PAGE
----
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Kennel Nicktime Cairn Terrier - 3-legged dog
The 3-legged dog

Billede25In the month of March of the year of our Lord 1996, I brought home our first dog, a beautiful and bold red cairn terrier. Like all pedigree dogs, he has a long noble name: Tam O'Shanter's In The Nick Of Time – at our place he is called Nicky.

In many ways, it was like having a small child in the house – no lie-in in the morning -  me having to get up early and spend the day removing "lakes" and "poops", since the newpapers  weren’t hit every time. The family also came over to see the miracle, and during one of the visits my mother (who had a dog as a child) observed that Nicky was moving his right hind leg in an odd way. During the following days Nicky was studied with deep concentration regarding his right hind leg, and it actually appeared to me that he was somewhat kicking this leg to the side. I tried to examine (!) him, but he wasn’t sore, and the legs seemed to be equally long, so, since we had an appointment with our vet coming up within a short period of time, I didn't do anything further.

This short period of time, however, was never quite allowed to pass, before early one morning – coffee still brewing, oatmeal still in the microwave, me just coming out of the shower-  Nicky came in from the garden and lay down on the floor, from where he could follow the morning activities in the kitchen.

Suddenly I hear a scream (a mixture between a baby and a pig scream), and turn around just in time to see Nicky spinning around in 1.5 circles on the floor as if trying to catch his tail. Definitely, he isn’t playing a game, however, because he’s using only 3 legs, while screaming fervently. ‘There is something very wrong with the right hind leg, he doesn't use it - you have to call the vet’,  my husband, Henning, shouts. With trembling hands I manage to dial the telephone number of our veterinarian (who, fortunately, maintains 24/7 service hours) and explain to the vet that he must come to our house NOW(or perhaps I rather ordered him to do so), since there seems to be something terribly wrong with our little puppy. After having listened to my explanation, the veterinarian tells me to bring our puppy to his clinic , since -  according to my explanation - X-rays might probably be needed. That,  of course, really makes sense, I think to myself, and start giving orders right and left for everybody to get rolling and finally get off to the vet ….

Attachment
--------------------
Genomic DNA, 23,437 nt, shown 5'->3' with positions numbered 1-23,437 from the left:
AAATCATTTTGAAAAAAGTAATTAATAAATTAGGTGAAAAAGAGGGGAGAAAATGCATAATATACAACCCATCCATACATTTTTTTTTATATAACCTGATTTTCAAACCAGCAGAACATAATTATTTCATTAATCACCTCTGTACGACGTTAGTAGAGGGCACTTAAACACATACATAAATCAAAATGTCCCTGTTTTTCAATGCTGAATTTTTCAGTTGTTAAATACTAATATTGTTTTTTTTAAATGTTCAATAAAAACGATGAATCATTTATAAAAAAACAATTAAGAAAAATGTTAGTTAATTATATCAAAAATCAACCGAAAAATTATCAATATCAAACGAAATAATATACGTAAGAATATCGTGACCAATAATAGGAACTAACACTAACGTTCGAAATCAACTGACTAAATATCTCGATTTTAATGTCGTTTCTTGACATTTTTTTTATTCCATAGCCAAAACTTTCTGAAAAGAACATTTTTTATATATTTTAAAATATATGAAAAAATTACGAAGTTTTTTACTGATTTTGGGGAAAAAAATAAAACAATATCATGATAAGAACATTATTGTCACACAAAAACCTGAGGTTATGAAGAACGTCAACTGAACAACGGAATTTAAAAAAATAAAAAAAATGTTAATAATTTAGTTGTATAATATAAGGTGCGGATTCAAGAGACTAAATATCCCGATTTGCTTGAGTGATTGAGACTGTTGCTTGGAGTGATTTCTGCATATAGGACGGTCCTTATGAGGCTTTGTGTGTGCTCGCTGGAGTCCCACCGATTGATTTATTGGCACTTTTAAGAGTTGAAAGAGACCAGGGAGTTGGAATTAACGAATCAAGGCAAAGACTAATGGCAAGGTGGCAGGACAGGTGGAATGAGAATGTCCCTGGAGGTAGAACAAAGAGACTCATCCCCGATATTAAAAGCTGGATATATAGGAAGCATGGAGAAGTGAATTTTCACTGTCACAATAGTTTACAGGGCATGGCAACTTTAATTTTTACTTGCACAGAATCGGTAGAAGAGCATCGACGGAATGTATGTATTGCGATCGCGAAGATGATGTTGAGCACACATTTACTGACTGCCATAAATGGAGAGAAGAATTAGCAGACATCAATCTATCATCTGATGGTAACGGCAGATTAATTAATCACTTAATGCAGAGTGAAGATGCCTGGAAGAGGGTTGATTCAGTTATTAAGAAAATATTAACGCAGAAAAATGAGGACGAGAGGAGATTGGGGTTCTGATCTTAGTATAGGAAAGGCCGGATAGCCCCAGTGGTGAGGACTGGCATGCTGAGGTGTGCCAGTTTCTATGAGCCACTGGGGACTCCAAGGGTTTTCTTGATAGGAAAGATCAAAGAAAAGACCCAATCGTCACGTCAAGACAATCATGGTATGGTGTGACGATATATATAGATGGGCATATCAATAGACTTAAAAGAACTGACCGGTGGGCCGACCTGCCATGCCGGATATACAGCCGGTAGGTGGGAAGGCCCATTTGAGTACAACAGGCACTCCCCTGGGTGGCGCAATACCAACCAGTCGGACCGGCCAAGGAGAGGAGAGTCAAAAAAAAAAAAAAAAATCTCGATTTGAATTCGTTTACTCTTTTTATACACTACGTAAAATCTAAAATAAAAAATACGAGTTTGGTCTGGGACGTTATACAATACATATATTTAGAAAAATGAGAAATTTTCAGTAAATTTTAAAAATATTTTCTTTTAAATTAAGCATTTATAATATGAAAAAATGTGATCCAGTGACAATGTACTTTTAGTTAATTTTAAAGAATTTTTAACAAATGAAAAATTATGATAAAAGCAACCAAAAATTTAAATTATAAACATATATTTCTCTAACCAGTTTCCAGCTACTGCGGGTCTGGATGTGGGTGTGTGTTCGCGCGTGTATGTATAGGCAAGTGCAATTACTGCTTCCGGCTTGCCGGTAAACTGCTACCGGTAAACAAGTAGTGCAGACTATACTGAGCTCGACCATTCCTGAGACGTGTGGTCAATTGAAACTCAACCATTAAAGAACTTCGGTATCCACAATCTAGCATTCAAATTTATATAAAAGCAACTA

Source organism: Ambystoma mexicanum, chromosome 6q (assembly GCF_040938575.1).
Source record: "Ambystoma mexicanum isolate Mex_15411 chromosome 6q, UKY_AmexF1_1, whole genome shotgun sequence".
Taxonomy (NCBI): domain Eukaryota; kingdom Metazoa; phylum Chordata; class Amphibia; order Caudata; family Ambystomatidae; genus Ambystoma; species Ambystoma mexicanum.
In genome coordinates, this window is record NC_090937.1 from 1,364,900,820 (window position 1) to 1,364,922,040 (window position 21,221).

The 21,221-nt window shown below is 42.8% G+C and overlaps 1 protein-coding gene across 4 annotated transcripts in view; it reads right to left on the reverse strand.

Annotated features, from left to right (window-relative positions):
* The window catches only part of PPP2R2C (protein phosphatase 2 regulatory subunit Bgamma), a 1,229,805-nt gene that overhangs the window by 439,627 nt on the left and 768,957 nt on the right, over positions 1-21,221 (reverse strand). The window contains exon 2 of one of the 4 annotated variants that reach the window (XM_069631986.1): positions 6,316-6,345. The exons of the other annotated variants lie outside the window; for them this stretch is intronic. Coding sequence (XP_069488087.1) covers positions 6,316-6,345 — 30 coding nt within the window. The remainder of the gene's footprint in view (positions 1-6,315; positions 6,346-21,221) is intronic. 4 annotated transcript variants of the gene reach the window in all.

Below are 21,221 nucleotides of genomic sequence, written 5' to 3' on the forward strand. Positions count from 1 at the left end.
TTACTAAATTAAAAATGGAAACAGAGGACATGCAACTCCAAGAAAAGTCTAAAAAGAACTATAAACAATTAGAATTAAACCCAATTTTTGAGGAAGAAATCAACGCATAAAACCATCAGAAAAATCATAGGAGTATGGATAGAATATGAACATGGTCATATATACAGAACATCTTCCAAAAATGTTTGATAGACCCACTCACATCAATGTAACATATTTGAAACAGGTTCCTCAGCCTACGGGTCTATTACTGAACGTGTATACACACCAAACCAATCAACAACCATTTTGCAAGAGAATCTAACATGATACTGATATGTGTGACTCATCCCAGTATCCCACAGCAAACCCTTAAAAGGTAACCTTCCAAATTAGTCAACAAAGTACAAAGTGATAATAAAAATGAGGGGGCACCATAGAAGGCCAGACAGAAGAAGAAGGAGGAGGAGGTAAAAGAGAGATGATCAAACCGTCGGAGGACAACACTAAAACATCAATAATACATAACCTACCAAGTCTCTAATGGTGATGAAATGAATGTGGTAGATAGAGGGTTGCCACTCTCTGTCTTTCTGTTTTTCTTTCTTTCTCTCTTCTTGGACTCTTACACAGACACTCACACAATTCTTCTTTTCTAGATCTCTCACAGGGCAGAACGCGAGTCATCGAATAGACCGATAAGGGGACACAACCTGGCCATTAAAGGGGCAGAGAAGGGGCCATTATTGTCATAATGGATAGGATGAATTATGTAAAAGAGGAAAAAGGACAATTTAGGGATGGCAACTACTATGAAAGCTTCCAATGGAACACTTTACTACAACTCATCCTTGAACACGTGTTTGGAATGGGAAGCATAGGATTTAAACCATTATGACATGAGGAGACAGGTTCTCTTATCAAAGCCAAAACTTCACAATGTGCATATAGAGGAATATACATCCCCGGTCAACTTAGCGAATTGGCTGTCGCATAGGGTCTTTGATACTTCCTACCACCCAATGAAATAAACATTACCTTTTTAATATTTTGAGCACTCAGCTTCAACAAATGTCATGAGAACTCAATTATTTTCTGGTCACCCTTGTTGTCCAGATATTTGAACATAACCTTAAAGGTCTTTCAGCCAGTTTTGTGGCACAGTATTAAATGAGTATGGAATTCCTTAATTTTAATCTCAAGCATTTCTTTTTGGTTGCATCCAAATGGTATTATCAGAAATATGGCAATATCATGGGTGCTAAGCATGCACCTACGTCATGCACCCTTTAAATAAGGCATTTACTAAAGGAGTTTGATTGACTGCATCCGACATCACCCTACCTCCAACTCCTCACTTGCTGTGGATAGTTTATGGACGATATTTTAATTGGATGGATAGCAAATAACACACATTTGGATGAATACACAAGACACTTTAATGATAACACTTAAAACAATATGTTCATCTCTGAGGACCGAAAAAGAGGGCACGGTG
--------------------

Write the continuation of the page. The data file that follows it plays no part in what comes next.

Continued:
Meanwhile, Nicky tries several times to get up, but falls over again and again, whining all the time. "I'll be damned, if I take him, if he bites," says my husband. So I put Nicky under my arm, and the whole family gets into our  car. At that time, Nicky was absolutely not happy with driving, so during our drive to the vet, I – by turns -held him over the plastic mat in the bottom of the car, when he was vomiting, and tried to fix his right hind leg.

The right hind leg, I thought, is almost completely locked and jammed along the belly, and I couldn’t the least move the leg from where it was stuck. Also, I was thinking why I hadn't gone to the vet the moment my mother pointed out that there was something wrong with his leg. Well, we finally arrived at the vet’s, and the vet stood ready and greeted us at the door. I found it unneccesary for my husband and kid to have to deal with the "experience"  of the vet telling us that we would have to go home WITHOUT our dog, so I asked the two of them to wait in the waiting room. I was convinced that this leg problem could not be resolved, and didn't want our daughter to stand by and hear and see the end coming, but somehow we eventually all ended up in the room with the vet , while I tried to place Nicky on his 3 legs on the table for the vet to check out the problem.

Billede23 My heart was in my mouth, when the vet began to examine Nicky. After a short while, the vet said: ‘Maybe it’s not so bad’, and I felt my heart sink to my throat. The veterinarian went on examining, and we held our breath! "Done!," the vet said, and shortly after Nicky stood on ALL of his 4 legs.

‘This is an extremly skilled vet’, I thought, and, of course, asked what was wrong. ‘Well’, the vet replied, ‘After all, it was just the nail which was stuck in the collar!’

My heart fell into it's right place, but now I had a hard time dealing with the embarrassing situation. My husband tried to maintain his composure by asking what would be the consultation costs. With a friendly twinkle in his eye, the vet replied, that it would cost us nothing. No wonder, since he would be spending many funny hours telling this story to others (in the years to come)!

I tried to talk about something else and enquired after one of the employees that I know – which, later, proved to be a very stupid idea. When I came back days later for the inoculation appointment, I encountered my friend, who was walking by, carrying a dog from surgery. ‘Wait, wait,’ she cried, ‘I need see your dog!’ I waited for a moment, and my friend came over and lifted up Nicky. Then she turned to the lady at the desk, pointing to Nicky and said ‘This is the one with the collar!’. I had to wait until they had finished laughing, before I could have my dog back and say, ‘Well, well goodbye and have a nice day’.

Even now - many years after this incident – it happens that somebody asks me to tell ‘the story of the 3 legged dog’ and then, occasionaly, some other courageous fellow being ‘dares’ to talk about how he or she has, once, made a (small or big) fool of him-/herself



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